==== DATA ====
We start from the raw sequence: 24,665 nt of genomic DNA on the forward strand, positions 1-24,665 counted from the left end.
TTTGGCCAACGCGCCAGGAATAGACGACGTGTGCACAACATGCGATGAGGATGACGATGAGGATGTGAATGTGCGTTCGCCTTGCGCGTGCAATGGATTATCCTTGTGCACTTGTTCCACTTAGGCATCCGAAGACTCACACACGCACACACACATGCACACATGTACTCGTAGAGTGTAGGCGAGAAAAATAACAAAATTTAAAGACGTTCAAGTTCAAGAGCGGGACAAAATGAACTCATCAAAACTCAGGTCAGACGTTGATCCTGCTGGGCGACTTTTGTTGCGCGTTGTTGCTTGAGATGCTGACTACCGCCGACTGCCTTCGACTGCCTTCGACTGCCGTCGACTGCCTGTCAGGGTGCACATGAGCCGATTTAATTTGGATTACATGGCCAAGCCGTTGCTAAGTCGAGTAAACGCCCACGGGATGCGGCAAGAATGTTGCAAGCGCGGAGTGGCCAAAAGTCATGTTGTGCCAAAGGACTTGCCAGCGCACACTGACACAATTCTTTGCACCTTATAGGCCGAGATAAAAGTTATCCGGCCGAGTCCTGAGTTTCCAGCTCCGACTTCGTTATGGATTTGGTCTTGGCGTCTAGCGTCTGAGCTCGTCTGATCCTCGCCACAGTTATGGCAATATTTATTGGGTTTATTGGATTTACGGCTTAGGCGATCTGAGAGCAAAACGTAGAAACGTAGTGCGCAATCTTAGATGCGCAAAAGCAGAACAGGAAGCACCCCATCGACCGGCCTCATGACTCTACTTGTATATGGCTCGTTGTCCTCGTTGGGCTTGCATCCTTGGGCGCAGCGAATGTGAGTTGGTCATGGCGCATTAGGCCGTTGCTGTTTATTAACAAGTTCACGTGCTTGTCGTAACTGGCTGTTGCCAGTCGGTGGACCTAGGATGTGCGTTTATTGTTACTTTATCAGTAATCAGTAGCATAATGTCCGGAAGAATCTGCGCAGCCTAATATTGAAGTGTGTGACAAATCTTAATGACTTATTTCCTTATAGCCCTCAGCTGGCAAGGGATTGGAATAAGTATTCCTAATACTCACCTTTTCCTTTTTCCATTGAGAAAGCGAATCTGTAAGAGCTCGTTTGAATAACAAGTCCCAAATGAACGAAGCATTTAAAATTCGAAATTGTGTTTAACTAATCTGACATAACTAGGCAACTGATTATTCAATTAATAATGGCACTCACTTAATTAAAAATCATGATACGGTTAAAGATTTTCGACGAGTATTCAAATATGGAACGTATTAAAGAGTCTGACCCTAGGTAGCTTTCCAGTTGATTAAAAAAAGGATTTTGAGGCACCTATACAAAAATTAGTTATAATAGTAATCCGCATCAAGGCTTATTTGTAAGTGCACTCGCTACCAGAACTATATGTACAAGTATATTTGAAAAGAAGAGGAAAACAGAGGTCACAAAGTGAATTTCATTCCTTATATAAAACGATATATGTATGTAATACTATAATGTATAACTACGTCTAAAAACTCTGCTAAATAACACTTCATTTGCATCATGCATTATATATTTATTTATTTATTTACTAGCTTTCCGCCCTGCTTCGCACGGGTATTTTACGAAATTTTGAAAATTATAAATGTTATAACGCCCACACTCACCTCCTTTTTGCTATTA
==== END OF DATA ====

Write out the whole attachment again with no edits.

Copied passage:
We start from the raw sequence: 24,665 nt of genomic DNA on the forward strand, positions 1-24,665 counted from the left end.
TTTGGCCAACGCGCCAGGAATAGACGACGTGTGCACAACATGCGATGAGGATGACGATGAGGATGTGAATGTGCGTTCGCCTTGCGCGTGCAATGGATTATCCTTGTGCACTTGTTCCACTTAGGCATCCGAAGACTCACACACGCACACACACATGCACACATGTACTCGTAGAGTGTAGGCGAGAAAAATAACAAAATTTAAAGACGTTCAAGTTCAAGAGCGGGACAAAATGAACTCATCAAAACTCAGGTCAGACGTTGATCCTGCTGGGCGACTTTTGTTGCGCGTTGTTGCTTGAGATGCTGACTACCGCCGACTGCCTTCGACTGCCTTCGACTGCCGTCGACTGCCTGTCAGGGTGCACATGAGCCGATTTAATTTGGATTACATGGCCAAGCCGTTGCTAAGTCGAGTAAACGCCCACGGGATGCGGCAAGAATGTTGCAAGCGCGGAGTGGCCAAAAGTCATGTTGTGCCAAAGGACTTGCCAGCGCACACTGACACAATTCTTTGCACCTTATAGGCCGAGATAAAAGTTATCCGGCCGAGTCCTGAGTTTCCAGCTCCGACTTCGTTATGGATTTGGTCTTGGCGTCTAGCGTCTGAGCTCGTCTGATCCTCGCCACAGTTATGGCAATATTTATTGGGTTTATTGGATTTACGGCTTAGGCGATCTGAGAGCAAAACGTAGAAACGTAGTGCGCAATCTTAGATGCGCAAAAGCAGAACAGGAAGCACCCCATCGACCGGCCTCATGACTCTACTTGTATATGGCTCGTTGTCCTCGTTGGGCTTGCATCCTTGGGCGCAGCGAATGTGAGTTGGTCATGGCGCATTAGGCCGTTGCTGTTTATTAACAAGTTCACGTGCTTGTCGTAACTGGCTGTTGCCAGTCGGTGGACCTAGGATGTGCGTTTATTGTTACTTTATCAGTAATCAGTAGCATAATGTCCGGAAGAATCTGCGCAGCCTAATATTGAAGTGTGTGACAAATCTTAATGACTTATTTCCTTATAGCCCTCAGCTGGCAAGGGATTGGAATAAGTATTCCTAATACTCACCTTTTCCTTTTTCCATTGAGAAAGCGAATCTGTAAGAGCTCGTTTGAATAACAAGTCCCAAATGAACGAAGCATTTAAAATTCGAAATTGTGTTTAACTAATCTGACATAACTAGGCAACTGATTATTCAATTAATAATGGCACTCACTTAATTAAAAATCATGATACGGTTAAAGATTTTCGACGAGTATTCAAATATGGAACGTATTAAAGAGTCTGACCCTAGGTAGCTTTCCAGTTGATTAAAAAAAGGATTTTGAGGCACCTATACAAAAATTAGTTATAATAGTAATCCGCATCAAGGCTTATTTGTAAGTGCACTCGCTACCAGAACTATATGTACAAGTATATTTGAAAAGAAGAGGAAAACAGAGGTCACAAAGTGAATTTCATTCCTTATATAAAACGATATATGTATGTAATACTATAATGTATAACTACGTCTAAAAACTCTGCTAAATAACACTTCATTTGCATCATGCATTATATATTTATTTATTTATTTACTAGCTTTCCGCCCTGCTTCGCACGGGTATTTTACGAAATTTTGAAAATTATAAATGTTATAACGCCCACACTCACCTCCTTTTTGCTATTA